[Marxism] Nuclear Issues

DCQ deeseekyou at comcast.net
Thu Jul 13 22:22:45 MDT 2006


On Jul 13, 2006, at 7:41 PM, Yoshie Furuhashi wrote:
>
> Safety and environmental concerns remain, as in the case of every
> industry, but Sahimi's analysis leads me to believe that nuclear power
> in Iran makes economic sense, as it probably does in many other
> countries.
>
> What do you think?

I honestly don't think whether or not these things make "economic 
sense" actually matter to socialists. (To whom does it make economic 
sense?...the Iranian people? the Iranian government? Russian 
capitalists? If we are talking about the Iranian people, then surely a 
better way to better their standard of living is better jobs, 
education, health care, etc.--not some nuclear adventure that may 
theoretically lower the cost of energy at some future point...) The 
analysis is important though because it helps give the lie to US 
propaganda about how Iran has no need of nuclear power because it has 
so much oil.

However, an assumption of the article (I skimmed it briefly) is that 
nuclear power is worthwhile because it will not want to give up the 
foreign currency it gets from exporting its oil. (This also sheds light 
on Iran's interest in setting up an alternative oil market and break 
the dollar monopoly, given the shrinking value of the dollar.) If 
Iran's primary concern were merely the power needs of its citizens, 
then Iran would do much better to invest in oil refineries, and refine 
the oil it pumps itself, and reduce the amount it exports. But this 
would weaken Iran's importance and influence on the global (and 
regional) stage, something its rulers are keen to avoid.

Therefore, I think we can safely conclude that nuclear power for Iran 
is a health and environmental negative (for the Iranian people), a 
political and (possibly) military plus (for the state), and an economic 
wash, given what else it could invest in.

>
> On 7/12/06, DCQ <deeseekyou at comcast.net> wrote:
>> I personally think the position I laid out is pretty consistent.
>> Socialists in the west should oppose US imperial meddling in the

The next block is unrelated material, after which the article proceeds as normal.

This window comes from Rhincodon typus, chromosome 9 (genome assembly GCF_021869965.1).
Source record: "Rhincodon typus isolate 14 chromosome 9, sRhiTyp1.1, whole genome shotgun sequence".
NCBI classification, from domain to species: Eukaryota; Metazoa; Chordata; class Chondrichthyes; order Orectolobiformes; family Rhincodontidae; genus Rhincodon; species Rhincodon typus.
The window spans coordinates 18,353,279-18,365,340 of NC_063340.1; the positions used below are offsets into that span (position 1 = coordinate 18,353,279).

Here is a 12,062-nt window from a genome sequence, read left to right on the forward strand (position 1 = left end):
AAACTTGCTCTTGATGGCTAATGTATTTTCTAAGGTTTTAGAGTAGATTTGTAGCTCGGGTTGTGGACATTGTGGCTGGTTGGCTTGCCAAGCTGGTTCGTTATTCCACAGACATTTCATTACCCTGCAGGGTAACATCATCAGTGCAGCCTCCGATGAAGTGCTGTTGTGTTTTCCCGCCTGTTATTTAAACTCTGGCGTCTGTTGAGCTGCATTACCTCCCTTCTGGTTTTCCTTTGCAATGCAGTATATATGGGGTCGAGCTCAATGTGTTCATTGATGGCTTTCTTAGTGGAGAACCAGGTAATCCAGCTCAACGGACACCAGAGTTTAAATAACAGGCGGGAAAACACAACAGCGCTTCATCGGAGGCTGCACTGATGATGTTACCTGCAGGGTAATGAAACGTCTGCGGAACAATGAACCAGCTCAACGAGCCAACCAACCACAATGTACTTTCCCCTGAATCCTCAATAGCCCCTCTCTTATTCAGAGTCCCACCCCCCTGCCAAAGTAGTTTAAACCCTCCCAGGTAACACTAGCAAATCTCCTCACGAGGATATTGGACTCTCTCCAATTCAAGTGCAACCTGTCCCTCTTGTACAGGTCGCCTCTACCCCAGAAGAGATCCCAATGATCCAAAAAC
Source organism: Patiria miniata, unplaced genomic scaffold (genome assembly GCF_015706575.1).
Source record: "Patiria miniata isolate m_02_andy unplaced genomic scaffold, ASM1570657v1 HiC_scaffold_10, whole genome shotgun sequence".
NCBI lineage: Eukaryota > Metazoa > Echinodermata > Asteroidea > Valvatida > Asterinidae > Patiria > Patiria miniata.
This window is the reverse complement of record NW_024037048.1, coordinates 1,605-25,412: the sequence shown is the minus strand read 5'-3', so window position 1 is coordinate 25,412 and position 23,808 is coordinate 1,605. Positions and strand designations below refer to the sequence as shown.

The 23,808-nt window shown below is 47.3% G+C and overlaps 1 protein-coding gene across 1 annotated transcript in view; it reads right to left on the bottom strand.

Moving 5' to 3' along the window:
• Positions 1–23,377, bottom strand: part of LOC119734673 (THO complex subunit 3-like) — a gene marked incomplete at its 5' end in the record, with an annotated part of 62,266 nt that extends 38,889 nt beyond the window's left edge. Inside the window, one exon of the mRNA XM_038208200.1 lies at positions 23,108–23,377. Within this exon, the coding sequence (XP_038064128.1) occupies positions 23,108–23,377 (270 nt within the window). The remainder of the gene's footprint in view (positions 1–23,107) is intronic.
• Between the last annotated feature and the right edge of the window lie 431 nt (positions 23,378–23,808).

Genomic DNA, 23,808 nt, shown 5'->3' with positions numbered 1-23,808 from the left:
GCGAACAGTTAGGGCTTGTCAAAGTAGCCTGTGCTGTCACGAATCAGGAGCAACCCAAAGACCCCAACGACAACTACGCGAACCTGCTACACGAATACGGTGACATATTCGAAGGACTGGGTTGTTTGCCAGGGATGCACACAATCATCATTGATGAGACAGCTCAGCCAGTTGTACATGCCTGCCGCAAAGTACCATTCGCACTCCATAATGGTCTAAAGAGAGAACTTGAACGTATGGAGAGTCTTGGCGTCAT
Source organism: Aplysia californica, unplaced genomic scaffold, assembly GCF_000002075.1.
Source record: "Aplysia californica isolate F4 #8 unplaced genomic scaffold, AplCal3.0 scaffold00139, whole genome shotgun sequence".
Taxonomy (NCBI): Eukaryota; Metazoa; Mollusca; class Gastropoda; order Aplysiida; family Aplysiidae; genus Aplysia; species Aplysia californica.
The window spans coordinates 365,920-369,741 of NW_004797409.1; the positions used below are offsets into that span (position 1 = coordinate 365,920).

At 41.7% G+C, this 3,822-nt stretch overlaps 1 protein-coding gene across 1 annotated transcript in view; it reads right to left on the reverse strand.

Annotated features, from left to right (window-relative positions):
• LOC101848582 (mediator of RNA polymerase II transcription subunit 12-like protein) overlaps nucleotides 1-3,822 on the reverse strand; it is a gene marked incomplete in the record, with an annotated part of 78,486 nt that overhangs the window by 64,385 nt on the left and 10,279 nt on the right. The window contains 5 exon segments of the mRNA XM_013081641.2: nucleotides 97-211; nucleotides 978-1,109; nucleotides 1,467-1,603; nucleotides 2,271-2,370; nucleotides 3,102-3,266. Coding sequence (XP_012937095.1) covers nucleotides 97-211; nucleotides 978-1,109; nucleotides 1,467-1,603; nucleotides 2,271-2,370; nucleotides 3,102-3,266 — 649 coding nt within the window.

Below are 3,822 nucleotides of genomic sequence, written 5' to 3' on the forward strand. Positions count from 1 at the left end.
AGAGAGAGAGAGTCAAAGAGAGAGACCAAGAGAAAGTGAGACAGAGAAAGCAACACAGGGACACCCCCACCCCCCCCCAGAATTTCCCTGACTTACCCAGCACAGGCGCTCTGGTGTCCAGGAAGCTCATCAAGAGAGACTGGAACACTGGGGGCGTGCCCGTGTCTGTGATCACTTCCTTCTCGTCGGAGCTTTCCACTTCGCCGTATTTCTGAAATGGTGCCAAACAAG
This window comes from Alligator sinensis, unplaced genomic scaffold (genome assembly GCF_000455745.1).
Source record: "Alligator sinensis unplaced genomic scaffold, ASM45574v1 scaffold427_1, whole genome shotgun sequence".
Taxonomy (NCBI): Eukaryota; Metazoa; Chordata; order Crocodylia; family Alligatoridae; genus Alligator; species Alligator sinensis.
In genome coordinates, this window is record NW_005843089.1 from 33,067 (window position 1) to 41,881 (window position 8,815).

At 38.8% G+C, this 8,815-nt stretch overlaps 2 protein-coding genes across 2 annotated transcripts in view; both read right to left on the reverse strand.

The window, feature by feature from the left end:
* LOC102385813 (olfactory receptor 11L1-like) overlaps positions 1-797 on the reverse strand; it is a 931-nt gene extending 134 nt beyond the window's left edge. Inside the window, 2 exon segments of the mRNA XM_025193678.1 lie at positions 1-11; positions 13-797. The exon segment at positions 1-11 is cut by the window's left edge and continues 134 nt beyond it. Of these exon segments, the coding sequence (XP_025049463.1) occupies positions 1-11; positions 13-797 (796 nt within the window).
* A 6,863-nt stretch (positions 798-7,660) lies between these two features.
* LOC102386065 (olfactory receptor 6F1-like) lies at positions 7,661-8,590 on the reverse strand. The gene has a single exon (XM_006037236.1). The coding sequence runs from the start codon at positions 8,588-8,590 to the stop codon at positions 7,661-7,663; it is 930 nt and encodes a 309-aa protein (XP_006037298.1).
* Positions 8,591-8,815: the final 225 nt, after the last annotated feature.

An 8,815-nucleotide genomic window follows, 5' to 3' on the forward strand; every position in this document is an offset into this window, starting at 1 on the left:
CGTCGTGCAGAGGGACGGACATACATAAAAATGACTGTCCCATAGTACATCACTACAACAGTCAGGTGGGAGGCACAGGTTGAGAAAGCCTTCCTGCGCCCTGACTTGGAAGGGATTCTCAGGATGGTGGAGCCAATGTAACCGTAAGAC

>> affairs of a sovereign nation. The energy affairs of the Iranians
>> should be decided by Iranians and no one else, and it is hypocritical
>> in the extreme for a nation that relies on nuclear power *and* has the
>> world largest stockpile of nuclear weapons *and* is the only country 
>> to
>> have ever used them *and* has repudiated the CTBT treaty *and* is
>> probably in violation of the non-proliferation treaty itself *and* has
>> cuddled up to all three countries who have developed nuclear weapons
>> outside of the NPT (Israel, Pakistan, and India).
>
> As you know, I'm with you on the defense of Iran's sovereignty, but
> that doesn't sit well with environmentalism.
>
> To counter air and water pollution, as well as to conserve natural
> resources, an environmentalist perspective can't be merely national --
> it has to take into account how what happens in one country can affect
> many others.
>
> To take just one example, depending on where reactors are located
> (e.g., close to the border), nuclear accidents have international
> implications.
>

Of course. But I think if we are going to come up with any *rules for 
(western) radicals* here, then it should start with the fact that 
imperialism is the primary line in the sand, and westerners--radicals 
or not--have no right to lecture those living in oppressed countries on 
anything, especially focal points of international conflict. There are 
plenty of examples we can look to where western progressives defended 
the right of oppressed peoples and nations to choose something they 
themselves wouldn't see as progressive (the Islamic turn of the Iranian 
revolution, for one)--and, unfortunately and tragically, many more 
examples of imperial powers dressing up naked aggression in vaguely 
left-wing rhetoric (Afghanistan and the liberation of its women). Since 
this is a marxism list and such folk often have an affinity for all 
things 1917, we could take the example of what the Bolsheviks did with 
the "prison house of nations" it inherited from the Tsar. Lenin was of 
the opinion that the various "internal" colonies had the absolute right 
to refuse union with Soviet Russia, even to choose a (hostile) 
bourgeois government (although they would obviously prefer if the 
people chose unity). Socialists in these newly independent countries 
however argued that they should unite with Russia, and that separation 
was merely a tool of the local wealthy cliques. These separate 
positions were not contradictory.

Likewise, I think Iran has the absolute right to develop nuclear power, 
even if I would prefer that they don't.

soli,
Dave





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